An off-duty pilot who tried to turn off the engine of an airplane mid-flight has been charged with 83 counts of attempted murder.
The pilot – Joseph David Emerson – was riding in the jump seat in the cockpit of Alaskan Airlines Flight 2059 from Everett, Washington on Oct. 22 around 5:30 P.M. The flight, which was operated by the airline’s subsidiary Horizon Air, was bound for San Francisco but was diverted following a “credible security threat” after the man attempted “to disrupt the operation of the engines.”
“As a heads up. We’ve got the guy that tried to shut the engines down out of the cockpit,” the flight’s pilot told air traffic control, per NBC News. “It doesn’t sound like he’s got any issue in the back right now. I think he’s subdued.”
“Other than that we want law enforcement as soon as we get on the ground and parked,” the pilot added.
Flight 2059 landed in Portland around 6:26 P.M. and Emerson was taken into custody by law enforcement. The Multnomah Country Sheriff’s Office booked him on 83 counts of reckless endangerment, 83 counts of attempted murder and one count of endangering an aircraft.
In the booking records, Emerson is described as a 6’1”, white male with blue eyes. He is 44 years old.
Alaska Air Group, the parent company for Alaskan Airlines, released a statement on Oct. 23 saying “no weapons were involved” and that “the crew was able to secure the cabin without incident.”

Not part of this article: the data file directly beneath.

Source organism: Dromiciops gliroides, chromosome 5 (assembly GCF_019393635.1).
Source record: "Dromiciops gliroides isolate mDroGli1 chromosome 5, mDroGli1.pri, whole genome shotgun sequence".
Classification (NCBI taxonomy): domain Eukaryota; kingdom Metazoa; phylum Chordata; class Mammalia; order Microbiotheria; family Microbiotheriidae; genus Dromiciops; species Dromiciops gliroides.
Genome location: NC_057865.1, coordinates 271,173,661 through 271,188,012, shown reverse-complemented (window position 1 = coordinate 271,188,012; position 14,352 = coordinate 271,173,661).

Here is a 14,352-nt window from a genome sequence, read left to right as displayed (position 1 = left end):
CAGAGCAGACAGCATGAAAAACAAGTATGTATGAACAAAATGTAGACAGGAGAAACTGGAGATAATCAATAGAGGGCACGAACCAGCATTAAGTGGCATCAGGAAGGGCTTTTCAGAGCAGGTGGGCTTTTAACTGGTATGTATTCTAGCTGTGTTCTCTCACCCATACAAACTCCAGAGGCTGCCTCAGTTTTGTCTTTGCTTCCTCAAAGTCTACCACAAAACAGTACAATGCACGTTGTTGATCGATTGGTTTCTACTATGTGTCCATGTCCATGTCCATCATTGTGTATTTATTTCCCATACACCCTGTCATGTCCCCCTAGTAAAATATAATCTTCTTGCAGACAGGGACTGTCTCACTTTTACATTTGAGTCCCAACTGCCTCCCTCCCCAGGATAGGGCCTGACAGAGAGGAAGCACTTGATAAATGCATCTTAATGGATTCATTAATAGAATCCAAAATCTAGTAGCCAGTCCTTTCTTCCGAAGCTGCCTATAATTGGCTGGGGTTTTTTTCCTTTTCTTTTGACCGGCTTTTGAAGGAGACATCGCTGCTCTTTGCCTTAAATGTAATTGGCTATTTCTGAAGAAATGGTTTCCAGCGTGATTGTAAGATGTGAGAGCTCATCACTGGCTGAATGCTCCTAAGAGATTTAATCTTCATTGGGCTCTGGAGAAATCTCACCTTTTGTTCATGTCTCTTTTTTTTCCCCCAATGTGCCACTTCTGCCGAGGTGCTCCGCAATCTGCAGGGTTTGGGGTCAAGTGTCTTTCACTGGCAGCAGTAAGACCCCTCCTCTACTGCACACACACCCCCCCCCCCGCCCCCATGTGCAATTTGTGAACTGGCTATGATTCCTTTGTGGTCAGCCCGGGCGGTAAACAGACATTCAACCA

“The incident is being investigated by law enforcement authorities,” said the airline. “All passengers onboard were reaccommodated on a later flight with a new crew and new aircraft.”
“We recognize how concerning this incident must have been and we are deeply grateful to our crew for everyone’s professionalism through this experience,” the statement continued, per View from The Wing. “This is an active investigation. We will share details as we are able. In the meantime, we ask that you respect the privacy of the crew involved and do not share crew lists or contact those involved.”
All the travelers aboard the plane were reportedly given travel vouchers for future flights.
According to The Seattle Times, the Embraer E-175 regional jet was full, with some passengers traveling with lap infants. The flight was staffed by two pilots and two flight attendants.
The jump seat is an additional seat in the cockpit just behind the two pilots’ chairs. Airline pilots who are not working will sometimes ride in the jump seat free of charge to return to their home base.
“The FAA is engaged with [Alaska Airline] and Horizon Air airlines and is supporting law enforcement investigations into Sunday evening’s incident aboard a Horizon Air flight,” said the Federal Aviation Administration in a statement on X. “Please contact law enforcement for further details.”